Please DONATE to help with maintenance and upkeep of the Wind Repertory Project!

Carmen Symphony

From Wind Repertory Project
Jump to navigation Jump to search
Georges Bizet

Georges Bizet (arr. Serebrier; ed. Patterson)


This article is a stub. If you can help add information to it,
please join the WRP and visit the FAQ (left sidebar) for information.


Subtitle: In Twelve Scenes


General Info

Year: 1875 / 2009
Duration: c. 34:10
Difficulty: V (see Ratings for explanation)
Publisher: Hal Leonard
Cost: Score and Parts - $395.00   |   Score Only - $50.00


Movements

1. Prelude - 3:30
2. The Cavalry - 4:00
3. Habanera - 2:10
4. Seguidilla
5. Fugato - 1:55
6. Interlude I -1:35
7. Toreador - 2:27
8. Interlude II - 2:42
9. Andante Cantabile - 3:38
10. Interlude III - 2:18
11. The Wedding -1:18
12. Gypsy Dance - 5:15


Instrumentation

Full Score
C Piccolo
Flute I-II
Oboe I-II
English Horn
Bassoon I-II
Eb Clarinet
Bb Solo Clarinet
Bb Soprano Clarinet I-II-III
Bb Bass Clarinet
Eb Contra Alto Clarinet
Eb Alto Saxophone I-II
Bb Tenor Saxophone
Eb Baritone Saxophone
Cornets I-II
Bb Trumpet I-II
Horn in F I-II-III-IV
Trombone I-II
Bass Trombone
Euphonium (Bass Clef & Treble Clef)
Tuba
String Bass
Harp A-B
Timpani
Mallet Percussion
Percussion I-II

(percussion detail needed)


Errata

None discovered thus far.


Program Notes

Carmen became Bizet’s most celebrated work, although the premiere at the Opéra Comique in Paris on March 3, 1875, was greeted by silence from its charter audience. Bizet died three months later, believing that his last opera had completely failed. By featuring smugglers, gypsies, factory girls, corporals, and cigarette smokers, Carmen violated the chastity and lightweight fare of the typical Opéra Comique productions. Despite its initial critiques, the quality of the music and the international “soap opera” appeal -- a tangled relationship amongst the beautiful, seductive Carmen, the army corporal Don José, and the famous matador Escamillo -- have continued to promote the work. Bizet’s portrayal of Spanish life and music, and his understanding of the gypsies is instinctive and real. Upon hearing it in Paris, Pytor Ilyich Tschaikowsky announced, "In a few years Carmen will be the most popular opera in the world." With the 1875 Vienna production, just months after the disastrous Paris premiere, Carmen was on its way to fulfilling Tchaikovsky's prediction. Other major composers of Bizet’s era who praised Carmen were Brahms, Wagner, and Ravel.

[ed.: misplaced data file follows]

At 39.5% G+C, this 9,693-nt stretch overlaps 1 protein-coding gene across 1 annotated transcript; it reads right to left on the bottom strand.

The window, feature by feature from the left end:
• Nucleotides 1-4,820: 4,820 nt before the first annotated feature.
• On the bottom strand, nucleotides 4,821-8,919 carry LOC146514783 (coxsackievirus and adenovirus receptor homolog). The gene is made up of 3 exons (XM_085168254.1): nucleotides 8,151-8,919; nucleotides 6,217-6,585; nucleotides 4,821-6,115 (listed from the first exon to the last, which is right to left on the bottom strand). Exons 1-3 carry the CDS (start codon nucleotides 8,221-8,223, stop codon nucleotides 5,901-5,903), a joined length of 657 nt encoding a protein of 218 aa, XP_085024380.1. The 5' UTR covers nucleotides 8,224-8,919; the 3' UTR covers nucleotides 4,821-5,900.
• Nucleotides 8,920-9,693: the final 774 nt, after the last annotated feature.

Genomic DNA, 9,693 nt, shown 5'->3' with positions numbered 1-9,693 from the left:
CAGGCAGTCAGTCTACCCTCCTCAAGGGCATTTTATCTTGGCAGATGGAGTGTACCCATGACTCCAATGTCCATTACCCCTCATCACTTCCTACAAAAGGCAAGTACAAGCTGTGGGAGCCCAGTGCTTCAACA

Jose Serebrier’s sequence of orchestral interludes from Carmen extends its magic to the concert hall. Carmen Symphony, unlike other well-known Carmen suites, follows the dramatic thread of the opera.

- Program Note from University of Texas Wind Symphony concert program, 22 February 2017


Commercial Discography

None discovered thus far.


State Ratings

None discovered thus far.


Performances

To submit a performance please join The Wind Repertory Project


Works for Winds by this Composer


References

  • Bizet, G.; Serebrier, J.; Patterson, D. (2004). Carmen Symphony: In Twelve Scenes [score]. Hal Leonard: Milwaukee.